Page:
How do successful organizations streamline their social management? Can one tool really do it all? We'll answer these questions and more on the next #SMTlive webinar. Register now!

When Marketers Break the Fourth Wall

Like Kevin Spacey’s eye-rolling comments in “House of Cards” or anytime a stage actor pulls an audience member on stage, breaking the fourth wall has its time and place. For marketers, this may be more frequent than you think.

Defining the fourth wall for social media and content marketing is easy: It’s the line between “promotion” and “engagement.” When was the last time you were drawn into a billboard ad, anyway? Shows and movies have the advantage of not selling you things, so their fourth wall breaks are either for humor or to share information on plot points like a Shakespearian aside.

The fourth wall I’m referring to is mainly for social media. Platforms like Facebook and Twitter (and LinkedIn, Instagram, Pinterest to an extent, Google+, etc.) allow marketers for the first time ever (discounting the teenagers with headphones who hold signs outside of furniture stores) to efficiently interact with potential consumers. TV commercials let us interact, too, though it’s mostly to fast-forward through them.

What the Fourth Wall Does

Let’s take a Facebook page as an example: Brand XYZ is all about promoting a specific product and service. This is all the page admins do — “Buy Me! Here’s a Coupon Code!” There are no posts speaking directly to followers or even room for a follower to justify sharing a post to hundreds of personal friends.

This page is like being chained down in a seat and watching the world’s worst mimes act in the world’s worst play.

The fourth wall forces you to interact with your followers as customers, not people.

How to Punch Through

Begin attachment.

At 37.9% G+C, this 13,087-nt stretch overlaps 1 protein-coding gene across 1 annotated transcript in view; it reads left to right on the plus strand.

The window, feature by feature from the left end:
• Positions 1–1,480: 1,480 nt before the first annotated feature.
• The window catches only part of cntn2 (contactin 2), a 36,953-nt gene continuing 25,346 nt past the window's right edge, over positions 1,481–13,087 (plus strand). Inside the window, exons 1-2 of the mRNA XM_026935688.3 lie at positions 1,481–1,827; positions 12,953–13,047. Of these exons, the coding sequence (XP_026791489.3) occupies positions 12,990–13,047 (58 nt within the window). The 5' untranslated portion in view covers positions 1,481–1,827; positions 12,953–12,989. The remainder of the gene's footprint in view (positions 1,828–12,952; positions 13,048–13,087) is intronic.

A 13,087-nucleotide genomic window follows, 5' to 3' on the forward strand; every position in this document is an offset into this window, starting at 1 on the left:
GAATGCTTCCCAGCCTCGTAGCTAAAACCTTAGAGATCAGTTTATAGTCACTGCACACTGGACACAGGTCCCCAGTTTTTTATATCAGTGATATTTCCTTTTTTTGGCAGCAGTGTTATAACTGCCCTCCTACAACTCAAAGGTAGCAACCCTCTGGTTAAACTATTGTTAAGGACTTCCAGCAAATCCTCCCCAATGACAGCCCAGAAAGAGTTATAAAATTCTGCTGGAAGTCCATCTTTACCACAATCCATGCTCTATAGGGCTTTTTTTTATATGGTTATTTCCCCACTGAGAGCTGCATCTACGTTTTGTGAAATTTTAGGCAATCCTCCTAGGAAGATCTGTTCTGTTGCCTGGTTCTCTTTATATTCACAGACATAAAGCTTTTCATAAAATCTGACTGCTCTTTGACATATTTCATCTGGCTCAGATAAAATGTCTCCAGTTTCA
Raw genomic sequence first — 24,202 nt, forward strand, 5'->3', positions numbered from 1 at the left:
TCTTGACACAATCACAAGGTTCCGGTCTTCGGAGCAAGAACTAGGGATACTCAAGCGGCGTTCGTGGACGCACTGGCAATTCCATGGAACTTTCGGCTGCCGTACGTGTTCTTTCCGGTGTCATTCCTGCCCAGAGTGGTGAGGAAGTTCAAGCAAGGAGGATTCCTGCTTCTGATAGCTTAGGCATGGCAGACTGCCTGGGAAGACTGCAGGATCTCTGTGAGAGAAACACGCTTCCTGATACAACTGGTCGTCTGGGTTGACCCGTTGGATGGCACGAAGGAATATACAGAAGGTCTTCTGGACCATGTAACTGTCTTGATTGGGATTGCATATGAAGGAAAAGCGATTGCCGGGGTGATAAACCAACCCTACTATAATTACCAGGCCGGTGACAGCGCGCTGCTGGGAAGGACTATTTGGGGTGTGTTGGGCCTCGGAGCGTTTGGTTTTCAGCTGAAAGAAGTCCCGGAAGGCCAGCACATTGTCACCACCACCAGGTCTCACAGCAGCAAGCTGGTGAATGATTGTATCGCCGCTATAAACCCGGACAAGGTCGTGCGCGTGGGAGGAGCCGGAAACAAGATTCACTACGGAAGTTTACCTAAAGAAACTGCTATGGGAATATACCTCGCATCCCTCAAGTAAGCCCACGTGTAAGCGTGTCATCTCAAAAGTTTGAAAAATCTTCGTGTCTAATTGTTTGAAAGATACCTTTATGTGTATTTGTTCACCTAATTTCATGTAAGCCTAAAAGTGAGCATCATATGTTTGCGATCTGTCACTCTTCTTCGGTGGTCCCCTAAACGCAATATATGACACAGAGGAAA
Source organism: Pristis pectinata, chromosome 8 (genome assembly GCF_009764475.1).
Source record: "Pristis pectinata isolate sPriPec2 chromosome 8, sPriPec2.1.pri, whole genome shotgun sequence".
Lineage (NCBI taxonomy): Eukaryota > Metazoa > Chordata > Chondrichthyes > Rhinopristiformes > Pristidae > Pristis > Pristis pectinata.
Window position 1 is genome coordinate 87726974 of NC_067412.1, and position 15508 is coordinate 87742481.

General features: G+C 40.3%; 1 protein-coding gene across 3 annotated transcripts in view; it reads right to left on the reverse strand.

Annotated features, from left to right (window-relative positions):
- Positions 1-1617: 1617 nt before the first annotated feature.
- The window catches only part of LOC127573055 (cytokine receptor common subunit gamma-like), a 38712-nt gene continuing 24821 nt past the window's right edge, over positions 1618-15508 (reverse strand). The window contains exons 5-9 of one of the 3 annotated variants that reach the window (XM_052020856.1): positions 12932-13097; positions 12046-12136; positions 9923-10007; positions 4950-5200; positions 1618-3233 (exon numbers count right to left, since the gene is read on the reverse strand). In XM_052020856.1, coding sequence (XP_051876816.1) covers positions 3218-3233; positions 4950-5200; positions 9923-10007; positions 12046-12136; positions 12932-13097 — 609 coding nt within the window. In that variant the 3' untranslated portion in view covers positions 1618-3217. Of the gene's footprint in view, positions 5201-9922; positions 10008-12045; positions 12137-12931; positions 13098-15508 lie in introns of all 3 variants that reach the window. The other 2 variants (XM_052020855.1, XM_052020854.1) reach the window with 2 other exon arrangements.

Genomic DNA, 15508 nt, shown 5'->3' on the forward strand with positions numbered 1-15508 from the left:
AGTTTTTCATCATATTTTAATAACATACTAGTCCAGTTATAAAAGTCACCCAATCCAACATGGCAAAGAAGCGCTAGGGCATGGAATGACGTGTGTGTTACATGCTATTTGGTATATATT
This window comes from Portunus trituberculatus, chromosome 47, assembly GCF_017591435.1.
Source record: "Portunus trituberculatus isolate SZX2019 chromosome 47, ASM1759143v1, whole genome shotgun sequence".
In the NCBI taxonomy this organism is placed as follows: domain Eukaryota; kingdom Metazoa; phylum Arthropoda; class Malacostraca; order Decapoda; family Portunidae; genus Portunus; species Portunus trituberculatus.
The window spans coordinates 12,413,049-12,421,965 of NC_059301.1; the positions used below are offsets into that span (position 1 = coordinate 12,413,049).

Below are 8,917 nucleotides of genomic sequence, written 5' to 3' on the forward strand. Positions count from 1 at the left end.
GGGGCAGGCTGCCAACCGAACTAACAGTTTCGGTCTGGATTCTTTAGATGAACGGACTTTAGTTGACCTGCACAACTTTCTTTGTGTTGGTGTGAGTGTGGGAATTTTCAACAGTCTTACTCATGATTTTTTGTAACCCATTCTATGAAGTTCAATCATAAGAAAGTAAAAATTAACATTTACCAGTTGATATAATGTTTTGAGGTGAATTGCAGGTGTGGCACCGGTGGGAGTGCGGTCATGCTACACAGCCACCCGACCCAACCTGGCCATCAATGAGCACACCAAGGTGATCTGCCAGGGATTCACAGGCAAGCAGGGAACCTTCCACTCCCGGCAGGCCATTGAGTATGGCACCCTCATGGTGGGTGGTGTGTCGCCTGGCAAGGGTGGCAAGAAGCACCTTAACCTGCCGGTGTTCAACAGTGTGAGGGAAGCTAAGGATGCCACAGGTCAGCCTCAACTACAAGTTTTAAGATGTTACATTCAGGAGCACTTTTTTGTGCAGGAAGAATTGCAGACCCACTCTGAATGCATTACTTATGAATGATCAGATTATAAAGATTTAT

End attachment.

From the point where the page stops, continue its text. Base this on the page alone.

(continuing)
The trick is to find the right moment to turn to your audience, wink, and make a quip about the situation (a joke in a movie or play, that is, not your Facebook page). You know what I like to see on Facebook from the brands I follow? Cool stuff made and shared by interesting people. You can’t do this by promoting your boring products, candy bars, and hardware supplies.

Here are a few effective ways to break the fourth wall to increase engagement:

  • Ask questions to your followers. Like, “Has anyone seen Product XYZ do this before? (Insert picture of Product XYZ in some ridiculous situation).
  • Raise interesting points and ideas that have room for response, as in not rhetorical “You should buy this!” posts.
  • Don’t only talk about you! Find interesting things on the Internet or share your thoughts on a current event. You’re a brand, after all, not a vending machine.

It’s hard to define ways to break the fourth wall, though we all know when we see it done well.

As this is a newer idea of mine and one I couldn’t really find anything on, I’m interested to hear your thoughts on the fourth wall of marketing and why it matters to content writers, social media analysts, bloggers, and the rest of us who tend to turn generic ideas into theatrical ones.

Join The Conversation

Upcoming Webinars

  • August 19, 2015
    Hear from Chris Kerns, Author of Trendology, about the latest findings from the Spredfast Research team and their series, The Smart Social Repor...
  • July 14, 2015
    Today's customer is being pulled in many different directions at once, with buying opportunities at every turn. How can you break through the no...

Whitepapers

  • May 27, 2015
    Word-of-mouth marketing has always been a powerful driver of consumer behavior. Every experienced marketer knows that customers are mo...
  • May 20, 2015
    In today's marketplace, social media is an integral component for any growing business. But in order for your business to see return on its...